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So despite the ream of technological limitations that can accompany Internet-based video chats, even infants can cope well when a call doesn’t go as planned.
“Just saying something like, ‘The internet’s not working,’” Barr said.
“And almost 40 percent said they used it once a week.
Not only are they using [this technology], but they use it a lot.”And not only that—these chats were surprisingly long, often lasting for 20 minutes or more.
By as young as 3 months old, newborns can form expectations based on physical principles like gravity, speed, and momentum.
Scientists at several universities told me they now have evidence, to the likely delight of far-flung grandparents everywhere, that infants can also tell the difference between, say, a broadcast of and a video call with their actual grandfather.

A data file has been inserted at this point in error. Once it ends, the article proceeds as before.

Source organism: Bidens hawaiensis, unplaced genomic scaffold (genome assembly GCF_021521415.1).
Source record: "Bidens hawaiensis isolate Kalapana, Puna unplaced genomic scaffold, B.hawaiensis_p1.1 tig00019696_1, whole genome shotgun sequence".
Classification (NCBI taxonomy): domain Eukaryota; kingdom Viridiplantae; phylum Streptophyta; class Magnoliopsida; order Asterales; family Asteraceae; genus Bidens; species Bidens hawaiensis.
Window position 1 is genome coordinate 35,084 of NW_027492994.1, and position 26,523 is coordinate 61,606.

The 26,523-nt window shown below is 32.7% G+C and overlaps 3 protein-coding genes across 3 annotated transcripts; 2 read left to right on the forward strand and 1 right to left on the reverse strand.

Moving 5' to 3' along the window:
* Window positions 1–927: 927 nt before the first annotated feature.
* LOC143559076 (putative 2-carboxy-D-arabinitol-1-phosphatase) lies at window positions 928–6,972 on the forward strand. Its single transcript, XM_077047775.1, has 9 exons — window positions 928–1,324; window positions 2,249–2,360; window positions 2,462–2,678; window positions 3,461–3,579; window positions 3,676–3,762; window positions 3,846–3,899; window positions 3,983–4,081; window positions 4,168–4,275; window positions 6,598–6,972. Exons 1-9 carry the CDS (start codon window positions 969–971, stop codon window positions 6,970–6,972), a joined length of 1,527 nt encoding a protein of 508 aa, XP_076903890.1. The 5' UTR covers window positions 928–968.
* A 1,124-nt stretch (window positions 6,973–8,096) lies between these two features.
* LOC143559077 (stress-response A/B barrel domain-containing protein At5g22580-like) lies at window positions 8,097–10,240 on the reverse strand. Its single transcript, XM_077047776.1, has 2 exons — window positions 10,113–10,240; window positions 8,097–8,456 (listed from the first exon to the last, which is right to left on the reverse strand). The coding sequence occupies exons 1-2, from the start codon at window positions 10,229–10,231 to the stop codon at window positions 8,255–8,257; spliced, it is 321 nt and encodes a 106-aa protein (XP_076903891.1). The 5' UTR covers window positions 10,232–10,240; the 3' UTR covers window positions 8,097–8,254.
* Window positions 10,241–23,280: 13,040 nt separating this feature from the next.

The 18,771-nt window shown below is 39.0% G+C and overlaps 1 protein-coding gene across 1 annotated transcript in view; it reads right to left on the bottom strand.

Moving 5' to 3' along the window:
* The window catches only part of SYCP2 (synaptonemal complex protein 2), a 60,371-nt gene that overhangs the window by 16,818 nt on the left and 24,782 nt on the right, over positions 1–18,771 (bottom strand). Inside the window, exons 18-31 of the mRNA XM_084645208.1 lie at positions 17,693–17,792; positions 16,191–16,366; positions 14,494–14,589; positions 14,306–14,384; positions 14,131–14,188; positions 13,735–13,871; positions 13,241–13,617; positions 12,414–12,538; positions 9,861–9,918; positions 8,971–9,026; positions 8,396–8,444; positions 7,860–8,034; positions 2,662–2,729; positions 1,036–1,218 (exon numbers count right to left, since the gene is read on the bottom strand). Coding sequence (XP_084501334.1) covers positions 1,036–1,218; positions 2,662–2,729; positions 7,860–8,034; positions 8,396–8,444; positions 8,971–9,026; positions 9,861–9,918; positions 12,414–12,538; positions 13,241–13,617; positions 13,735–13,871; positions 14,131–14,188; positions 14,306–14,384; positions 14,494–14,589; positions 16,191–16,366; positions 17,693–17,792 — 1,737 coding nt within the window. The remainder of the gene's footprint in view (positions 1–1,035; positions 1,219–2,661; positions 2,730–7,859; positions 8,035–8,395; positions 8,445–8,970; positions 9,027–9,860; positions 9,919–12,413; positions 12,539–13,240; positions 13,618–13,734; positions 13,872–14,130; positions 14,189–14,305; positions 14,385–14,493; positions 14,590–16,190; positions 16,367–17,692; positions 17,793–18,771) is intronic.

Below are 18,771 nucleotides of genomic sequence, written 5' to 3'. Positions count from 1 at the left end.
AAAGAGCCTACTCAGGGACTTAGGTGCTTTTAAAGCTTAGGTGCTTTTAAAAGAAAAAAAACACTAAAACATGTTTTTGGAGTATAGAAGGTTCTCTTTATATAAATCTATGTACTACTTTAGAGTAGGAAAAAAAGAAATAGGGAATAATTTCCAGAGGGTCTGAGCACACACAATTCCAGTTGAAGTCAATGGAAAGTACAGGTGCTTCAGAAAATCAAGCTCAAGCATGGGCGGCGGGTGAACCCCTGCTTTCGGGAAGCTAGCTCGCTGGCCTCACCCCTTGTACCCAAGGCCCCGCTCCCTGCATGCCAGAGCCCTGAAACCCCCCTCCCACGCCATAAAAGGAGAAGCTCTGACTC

“So it’s an interesting question: How do we form a knowledge of people if we’re only seeing them in two dimensions? "Babies end up learning best, perhaps not surprisingly, with guidance from a trusted caregiver.“That’s what you would do if you were orienting a child to any other sort of new play situation, helping them navigate.Trying to figure out what’s in the world and who's in the world—this can be done in creative ways across a screen.The baby may be nodding and communicating, but there’s no way for the person on the other end to see that they’re responding.And there’s no way for the baby to know the person can’t see them.”These sorts of challenges in logic and reasoning exist not just for babies but for older kids, too, all the way up to around the time a child is in second grade.